This Lamp Runs on Seawater

WaterLight was designed for off-the-grid communities in South America.

The Guajira Peninsula is surrounded by saltwater that can be used to produce light.


While most of the western world is connected to electrical grids, there are still parts of the world that are too remote to have access to electricity. In Alaska and Australia, communities are powered by diesel and more sustainable off-the-grid communities by solar.

But the Guajira Peninsula at the tip of Northern South America where Columbia and Venezuela meet, is so remote and so impoverished that there is limited access to electricity, but seawater is abundant according to Fast Company. Now, seawater is being used to power small lanterns that will light up the darkness for the Wayúu people, who live there.

This handheld lantern, called WaterLight, works on just two cups (500 milliliters) of seawater. Electrolytes in the saltwater react with magnesium and copper plates in the lantern – a process called ionization – and that creates electricity. “With one charge, it can be used for around 45 days, depending on how much you use it,”  Pipe Ruiz, an executive creative director for Wunderman Thompson Colombia (the company that designed the lantern) told Fast Company.

The lamp was developed by the Columbian renewable energy start-up E-Dina. Unlike solar devices, WaterLight is not weather dependent. One lantern is expected to provide 5,600 hours of electricity which can last for up to three years depending on use according to Dezeen. It can also be used to slowly charge cell phones.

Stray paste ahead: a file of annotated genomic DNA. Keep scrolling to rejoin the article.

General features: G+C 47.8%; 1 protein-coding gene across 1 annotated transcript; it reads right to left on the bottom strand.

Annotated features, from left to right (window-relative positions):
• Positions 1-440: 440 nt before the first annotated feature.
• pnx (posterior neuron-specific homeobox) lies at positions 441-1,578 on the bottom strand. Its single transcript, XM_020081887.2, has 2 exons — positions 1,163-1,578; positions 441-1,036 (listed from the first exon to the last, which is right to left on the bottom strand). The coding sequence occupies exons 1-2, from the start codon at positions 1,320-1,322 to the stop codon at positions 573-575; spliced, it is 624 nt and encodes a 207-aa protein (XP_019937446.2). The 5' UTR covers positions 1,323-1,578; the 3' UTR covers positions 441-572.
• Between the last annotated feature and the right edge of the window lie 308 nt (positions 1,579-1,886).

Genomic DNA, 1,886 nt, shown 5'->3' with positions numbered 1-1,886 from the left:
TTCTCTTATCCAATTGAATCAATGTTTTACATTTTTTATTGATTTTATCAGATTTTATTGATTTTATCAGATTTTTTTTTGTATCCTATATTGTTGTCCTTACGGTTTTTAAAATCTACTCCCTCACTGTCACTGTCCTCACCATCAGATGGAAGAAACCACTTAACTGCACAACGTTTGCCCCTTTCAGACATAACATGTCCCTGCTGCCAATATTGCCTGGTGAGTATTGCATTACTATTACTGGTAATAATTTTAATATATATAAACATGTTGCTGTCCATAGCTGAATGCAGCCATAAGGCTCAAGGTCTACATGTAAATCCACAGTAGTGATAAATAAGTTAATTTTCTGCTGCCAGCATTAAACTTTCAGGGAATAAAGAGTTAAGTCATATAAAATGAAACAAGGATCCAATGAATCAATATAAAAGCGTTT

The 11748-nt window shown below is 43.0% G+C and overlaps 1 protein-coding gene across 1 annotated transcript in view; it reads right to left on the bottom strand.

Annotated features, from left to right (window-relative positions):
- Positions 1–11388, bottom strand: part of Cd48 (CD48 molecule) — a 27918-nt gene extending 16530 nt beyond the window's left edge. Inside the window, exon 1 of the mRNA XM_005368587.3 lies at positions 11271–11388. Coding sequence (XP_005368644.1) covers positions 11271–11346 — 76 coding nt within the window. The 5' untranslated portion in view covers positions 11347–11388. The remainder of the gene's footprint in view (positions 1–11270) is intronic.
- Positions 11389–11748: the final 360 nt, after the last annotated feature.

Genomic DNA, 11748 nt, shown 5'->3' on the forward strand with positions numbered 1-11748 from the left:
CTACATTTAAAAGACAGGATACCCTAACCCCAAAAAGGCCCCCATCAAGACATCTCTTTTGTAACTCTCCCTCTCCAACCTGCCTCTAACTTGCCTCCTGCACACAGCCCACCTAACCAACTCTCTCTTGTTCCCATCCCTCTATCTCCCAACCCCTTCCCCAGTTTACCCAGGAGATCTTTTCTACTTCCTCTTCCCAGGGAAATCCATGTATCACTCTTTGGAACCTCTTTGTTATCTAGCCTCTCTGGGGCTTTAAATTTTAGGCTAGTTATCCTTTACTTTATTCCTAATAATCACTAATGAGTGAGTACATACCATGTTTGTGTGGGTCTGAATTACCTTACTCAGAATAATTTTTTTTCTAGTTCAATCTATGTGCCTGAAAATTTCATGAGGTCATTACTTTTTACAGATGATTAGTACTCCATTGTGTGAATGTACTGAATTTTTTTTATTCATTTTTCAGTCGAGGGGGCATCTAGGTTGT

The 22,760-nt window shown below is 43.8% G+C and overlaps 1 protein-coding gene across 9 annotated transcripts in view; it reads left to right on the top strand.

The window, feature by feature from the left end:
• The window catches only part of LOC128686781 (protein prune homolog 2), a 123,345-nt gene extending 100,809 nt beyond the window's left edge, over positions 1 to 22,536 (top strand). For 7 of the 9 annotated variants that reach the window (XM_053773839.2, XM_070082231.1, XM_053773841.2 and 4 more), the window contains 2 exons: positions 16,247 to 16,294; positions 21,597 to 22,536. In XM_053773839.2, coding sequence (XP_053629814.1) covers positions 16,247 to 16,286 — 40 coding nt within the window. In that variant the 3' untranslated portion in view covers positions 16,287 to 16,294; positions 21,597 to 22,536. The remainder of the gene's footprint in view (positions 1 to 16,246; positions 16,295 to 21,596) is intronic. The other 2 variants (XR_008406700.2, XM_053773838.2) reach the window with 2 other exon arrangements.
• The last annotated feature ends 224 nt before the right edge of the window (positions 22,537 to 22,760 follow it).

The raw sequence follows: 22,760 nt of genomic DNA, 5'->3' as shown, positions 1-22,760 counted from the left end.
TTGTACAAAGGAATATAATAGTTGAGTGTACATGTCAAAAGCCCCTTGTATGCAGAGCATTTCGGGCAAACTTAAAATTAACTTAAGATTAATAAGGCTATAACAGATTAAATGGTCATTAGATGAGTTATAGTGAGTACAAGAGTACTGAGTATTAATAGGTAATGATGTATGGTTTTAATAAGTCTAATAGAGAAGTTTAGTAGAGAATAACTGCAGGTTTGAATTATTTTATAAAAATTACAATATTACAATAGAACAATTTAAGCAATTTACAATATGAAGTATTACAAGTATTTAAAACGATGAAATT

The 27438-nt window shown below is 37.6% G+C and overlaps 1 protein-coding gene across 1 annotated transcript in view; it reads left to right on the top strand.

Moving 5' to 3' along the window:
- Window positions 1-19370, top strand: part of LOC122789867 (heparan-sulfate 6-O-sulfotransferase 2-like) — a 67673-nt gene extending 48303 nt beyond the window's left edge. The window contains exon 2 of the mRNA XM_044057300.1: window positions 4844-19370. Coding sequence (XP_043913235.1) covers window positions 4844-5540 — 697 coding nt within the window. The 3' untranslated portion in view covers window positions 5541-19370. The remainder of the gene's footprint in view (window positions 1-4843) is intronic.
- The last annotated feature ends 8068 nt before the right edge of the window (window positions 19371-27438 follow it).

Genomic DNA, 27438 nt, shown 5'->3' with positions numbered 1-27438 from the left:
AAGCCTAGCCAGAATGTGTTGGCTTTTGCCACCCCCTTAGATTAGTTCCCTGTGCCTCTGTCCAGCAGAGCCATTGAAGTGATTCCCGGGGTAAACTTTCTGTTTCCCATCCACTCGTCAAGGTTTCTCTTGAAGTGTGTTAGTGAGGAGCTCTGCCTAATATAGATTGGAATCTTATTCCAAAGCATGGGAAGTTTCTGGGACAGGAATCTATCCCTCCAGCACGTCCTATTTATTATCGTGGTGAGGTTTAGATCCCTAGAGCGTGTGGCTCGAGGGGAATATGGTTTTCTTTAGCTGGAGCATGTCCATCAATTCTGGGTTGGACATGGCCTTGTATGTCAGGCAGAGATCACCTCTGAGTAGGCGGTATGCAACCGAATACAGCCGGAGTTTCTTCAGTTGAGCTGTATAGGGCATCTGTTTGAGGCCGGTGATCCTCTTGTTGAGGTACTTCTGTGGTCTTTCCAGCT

The lantern has a cylindrical case made of native Urapán wood and has a circuit integrated into the base and a perforated cap on top that can be used to pour the saltwater in as well as let the gas created during the process escape. After the water is used up, the lamp can be emptied and refilled.

An additional benefit is that since the ionization separates salt from the seawater, it can be used for washing or drinking. When the lamp reaches the end of its life, it can be recycled.

The lantern that is being tested now was specifically designed for the Wayúu, an indigenous tribe which has lived in this remote area and removed from the rest of society. “E-Dina is a Colombian company and we wanted to start with a local community with the problem of no access to electricity, ” Ruiz told Dezeen.

“We chose the Wayúu community because they're a population that's been forgotten by the government. ”

The WaterLight allows children to study at night, and people to work later.  Fishermen are also using the lamps on small boats so that they can fish at night according to Fast Company. It is already making a big difference in the lives of the Wayúu.

The designers plan to distribute the lanterns to other poor  coastal areas with the help of nonprofits and governments. “We see that millions of people around the world are without access to electricity on the coasts,” Ruiz told Fast Company. “But actually they do have access to the oceans.”

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